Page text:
Tuesday, February 11, 2014

Lone Star Blues




Seems the Republicans are losing their grip on the Lone Star state.  This once Democratic bastion (albeit conservatively Democratic) has been "red" for the past 20 years ever since Boy George knocked the Grand Dame of Texas off her throne in one of the biggest upsets of the 1994 midterm elections.  After 6 years of Bush and 14 years of Rick Perry, Texans seem to be a little GOP weary.  So, Rand Paul rode into Texas on his Libertarian white horse to try to urge state Republicans to be more friendly, seeming to evoke Dubya's "compassionate conservatism" from a generation before so that the Hispanic vote won't make the Lone Star State Blue.

Like so many states, the demographics seem to be turning against the Republicans.  An estimated 40 per cent of the Texas electorate is now Hispanic, and most of them tend to vote Democratic.  They might vote for one of their homeboys like Ted Cruz but run a guy like Greg Abbott and all bets are off.

Texas Republicans haven't been very kind to women either.  The recent draconian abortion bill they railroaded through the state legislature left many women feeling there is no longer any room in the Republican Party for them.  The general tone of the GOP seems to be women should stay at home, raise kids and have a hot meal on the table when the husband comes home.  You don't hear at all from Kay Bailey Hutchison these days, who for years was the most prominent Republican woman in Texas.  She was replaced by Ted Cruz.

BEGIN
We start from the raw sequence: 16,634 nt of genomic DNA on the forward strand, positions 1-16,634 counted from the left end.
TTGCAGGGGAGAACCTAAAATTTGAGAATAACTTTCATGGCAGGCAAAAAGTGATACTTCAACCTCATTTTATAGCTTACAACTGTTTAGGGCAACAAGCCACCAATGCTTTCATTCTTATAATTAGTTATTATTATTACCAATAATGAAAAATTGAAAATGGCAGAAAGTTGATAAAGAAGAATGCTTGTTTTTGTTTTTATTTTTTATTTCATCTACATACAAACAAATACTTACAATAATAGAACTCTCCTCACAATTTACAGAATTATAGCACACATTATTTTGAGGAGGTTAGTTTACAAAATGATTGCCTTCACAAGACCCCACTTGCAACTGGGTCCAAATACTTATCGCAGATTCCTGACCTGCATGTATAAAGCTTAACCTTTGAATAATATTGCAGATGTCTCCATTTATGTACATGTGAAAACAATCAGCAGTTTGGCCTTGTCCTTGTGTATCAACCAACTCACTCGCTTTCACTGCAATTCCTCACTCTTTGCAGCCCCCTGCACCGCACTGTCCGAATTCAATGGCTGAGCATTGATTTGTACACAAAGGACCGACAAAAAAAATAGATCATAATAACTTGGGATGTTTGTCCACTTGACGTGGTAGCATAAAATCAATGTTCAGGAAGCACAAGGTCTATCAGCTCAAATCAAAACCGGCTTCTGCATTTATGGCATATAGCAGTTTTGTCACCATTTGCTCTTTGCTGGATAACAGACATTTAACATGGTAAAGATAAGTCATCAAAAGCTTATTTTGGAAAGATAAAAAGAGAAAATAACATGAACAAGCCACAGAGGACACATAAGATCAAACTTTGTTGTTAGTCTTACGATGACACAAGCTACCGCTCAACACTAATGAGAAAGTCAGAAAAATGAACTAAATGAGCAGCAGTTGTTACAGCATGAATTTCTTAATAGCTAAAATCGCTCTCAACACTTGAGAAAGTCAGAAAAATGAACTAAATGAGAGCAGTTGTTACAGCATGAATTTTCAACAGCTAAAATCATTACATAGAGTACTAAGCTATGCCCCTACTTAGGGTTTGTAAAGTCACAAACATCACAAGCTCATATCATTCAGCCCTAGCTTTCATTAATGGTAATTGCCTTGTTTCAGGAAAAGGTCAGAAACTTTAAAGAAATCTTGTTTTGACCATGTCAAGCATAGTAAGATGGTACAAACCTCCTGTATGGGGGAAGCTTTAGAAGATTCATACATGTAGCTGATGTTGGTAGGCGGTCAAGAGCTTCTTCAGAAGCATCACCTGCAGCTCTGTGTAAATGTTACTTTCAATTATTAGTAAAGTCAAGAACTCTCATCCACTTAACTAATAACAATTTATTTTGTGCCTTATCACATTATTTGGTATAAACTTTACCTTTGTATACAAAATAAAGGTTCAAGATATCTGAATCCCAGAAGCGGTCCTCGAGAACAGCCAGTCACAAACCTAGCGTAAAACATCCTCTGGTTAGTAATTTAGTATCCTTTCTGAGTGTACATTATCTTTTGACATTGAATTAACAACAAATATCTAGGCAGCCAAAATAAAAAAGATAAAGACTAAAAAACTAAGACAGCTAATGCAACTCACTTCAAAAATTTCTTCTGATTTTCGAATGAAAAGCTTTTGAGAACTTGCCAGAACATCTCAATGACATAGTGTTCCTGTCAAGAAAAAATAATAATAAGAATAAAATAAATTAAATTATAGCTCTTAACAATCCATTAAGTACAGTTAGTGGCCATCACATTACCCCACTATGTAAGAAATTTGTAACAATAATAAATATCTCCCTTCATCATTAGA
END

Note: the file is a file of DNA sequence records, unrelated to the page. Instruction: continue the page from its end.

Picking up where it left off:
Now, there's Wendy Davis making waves.  It remains to be seen whether she can generate the Democratic groundswell to unseat the Republicans in Austin, but her candidacy is a refreshing change.  There are also the Castro brothers in San Antonio.  You might remember Julian from the Democratic National Convention in 2012.  Both are young dynamic leaders in step with the changing demographics of the state.

You would think the GOP could have found a more charismatic front man than Greg Abbott to run for governor, which seems to imply a certain laziness in the Texas Republican Party.  It's kind of the like the waning days of the Soviet Union when you had moribund leaders like Brezhnev and Andropov at the helm.  Whatever "revolution" that was inspired back in 1994 seems to have been long forgotten, replaced by a decaying oligarchy.

Texas has been central to recent Republican presidential bids, which explains why Rand Paul was stumping in his boyhood state.  He says he is all for immigration reform and wants to reframe the GOP's position on key health issues that affect women voters.  The Tea Party darling now wants to put a little distance between himself and the Rabid Right, hoping to expand the GOP tent a little.

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